Humans don’t actually need that much to survive: food, water and shelter. You can even skip food and shelter for a few days—but you can’t live long without water. So when you’re out in the backcountry, having a reliable water source is essential. Yes, I suppose you could drink water straight from a stream, but I tried that once—the next two days I suffered the worst stomach cramps and stinkiest gas of my life. Never again. Ever since then, I’ve made sure to filter my water, and I’ve had a lot more fun in the woods!

Why it’s a good idea to treat your drinking water

Drinking water from a stream is an unnecessary risk. Want to know why? There’s really only one reason: it could make you sick. Who knows what’s upstream? There could be a beaver living up there and that clear water you’re looking at could be full of its fecal matter. There could be a dead deer. You simply don’t know what’s in there.

This risk goes beyond avoiding drinking from water sources close to farms where runoff could occur, or from obviously polluted lakes. Almost every body of water is full of contaminants. Protozoa, bacteria and viruses are all the things you want to avoid putting into your body.

So what do those nasty little things do?

Protozoa

Protozoa are the largest pathogenic microorganisms, measuring in at one micron (one-thousandth of a millimeter) or more. Ingesting them causes things like giardiasis. Commonly known as beaver fever, the Coles Notes go like this: you don’t want it. Ingesting the giardia parasite can cause diarrhea, abdominal pain, nausea, etc. The complications from something like beaver fever can go on for months or even years if it becomes a chronic infection.

Bacteria

Bacteria are ubiquitous in most bodies of water and can generally be consumed without harm. The odd few, however, trigger diarrhea and dysentery. Most measure about one micron in size, though some particularly dangerous ones, like E. coli, are smaller.

Viruses

Viruses—which can be smaller than 0.1 microns in size—are less of a concern in North America. Polio is an example of a virus that can come from untreated water. They’re more of a concern in developing countries, but certainly nothing you want to mess with.

In conclusion? You don’t want any of these things in your body. Best to clean your water.

Ways to treat water

Making water potable in the backcountry is an essential skill, but there are many ways to do it. Things to take into account are cost of the equipment, speed at which water can be cleaned, the resulting flavor of the water, maintenance of the device, and what the treatment method is effective against.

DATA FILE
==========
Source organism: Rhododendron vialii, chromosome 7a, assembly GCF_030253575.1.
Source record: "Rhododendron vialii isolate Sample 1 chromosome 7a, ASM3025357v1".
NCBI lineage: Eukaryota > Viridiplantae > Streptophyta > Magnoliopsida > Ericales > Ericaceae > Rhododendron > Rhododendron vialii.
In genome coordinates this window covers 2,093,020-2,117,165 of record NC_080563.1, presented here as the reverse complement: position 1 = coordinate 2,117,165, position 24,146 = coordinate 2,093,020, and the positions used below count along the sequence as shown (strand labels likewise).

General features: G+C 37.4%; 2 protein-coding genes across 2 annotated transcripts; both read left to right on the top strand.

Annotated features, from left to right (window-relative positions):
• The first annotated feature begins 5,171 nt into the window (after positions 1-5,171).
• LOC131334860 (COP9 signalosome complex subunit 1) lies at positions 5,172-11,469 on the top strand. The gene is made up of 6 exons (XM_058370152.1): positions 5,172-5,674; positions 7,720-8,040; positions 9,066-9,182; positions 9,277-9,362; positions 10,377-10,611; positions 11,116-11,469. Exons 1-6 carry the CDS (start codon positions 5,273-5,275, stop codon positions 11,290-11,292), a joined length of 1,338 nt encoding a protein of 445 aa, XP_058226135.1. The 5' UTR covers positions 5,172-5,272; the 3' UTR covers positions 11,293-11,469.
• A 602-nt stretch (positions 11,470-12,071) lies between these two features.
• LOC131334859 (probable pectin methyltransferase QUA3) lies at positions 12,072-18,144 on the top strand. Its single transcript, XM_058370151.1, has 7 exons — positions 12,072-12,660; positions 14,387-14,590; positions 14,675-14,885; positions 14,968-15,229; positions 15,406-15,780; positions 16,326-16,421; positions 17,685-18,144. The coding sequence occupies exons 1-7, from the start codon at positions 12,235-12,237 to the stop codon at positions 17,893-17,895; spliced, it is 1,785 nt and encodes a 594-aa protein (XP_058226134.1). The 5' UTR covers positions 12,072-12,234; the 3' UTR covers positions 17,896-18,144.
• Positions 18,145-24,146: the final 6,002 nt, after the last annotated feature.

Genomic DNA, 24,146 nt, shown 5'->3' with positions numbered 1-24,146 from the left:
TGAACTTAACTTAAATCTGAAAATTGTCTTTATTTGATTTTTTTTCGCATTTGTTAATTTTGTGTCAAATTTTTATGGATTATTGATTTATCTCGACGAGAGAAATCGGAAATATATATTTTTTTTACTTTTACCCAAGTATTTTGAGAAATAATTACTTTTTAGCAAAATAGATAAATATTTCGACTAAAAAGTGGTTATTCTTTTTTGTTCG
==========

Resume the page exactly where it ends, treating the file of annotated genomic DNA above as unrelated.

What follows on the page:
Boiling

Tried and true, boiling water is a guaranteed way to kill any “bugs” in your water—meaning, it is effective against protozoa, bacteria and viruses. In my mind this is a last resort—it’s time consuming, fuel consuming and it still may taste awful. The guidelines have changed over the years, but these days they suggest boiling for at least one minute (three minutes above 6,500 feet altitude). It’s a solid backup plan if your filter quits working or you run out of chemicals. There is no gear required to do this other than a fire and a pot, so it’s easy on the wallet.

Chemicals

Adding chemicals to your water is another classic way of treating water in the backcountry. Common chemicals include bleach, chlorine, iodine and chlorine dioxide. All of these are highly effective in killing viruses and bacteria, but there are varying claims about their effectiveness on protozoa.

The official position of the Centers for Disease Control and Prevention (CDC) is that iodine, chlorine and bleach are not effective against protozoa such as cryptosporidium and have a low to moderate effectiveness against giardia.

Chlorine dioxide is unstable and is prepared by mixing two chemicals when needed. Some claim it is effective against protozoa, including giardia and cryptosporidium. However, the CDC maintains that it has a low to moderate effectiveness against cryptosporidium and a high effectiveness against giardia.

It should be noted that bleach and chlorine destroy intestinal microorganisms known to aid in digestion, so they aren’t a great long-term solution. As well, iodine in particular (but possibly all chemical treatments) should not be ingested by pregnant women. Pregnant women, (parents on behalf of) young children and those with preexisting health conditions should consult a doctor before using chemicals to treat their water.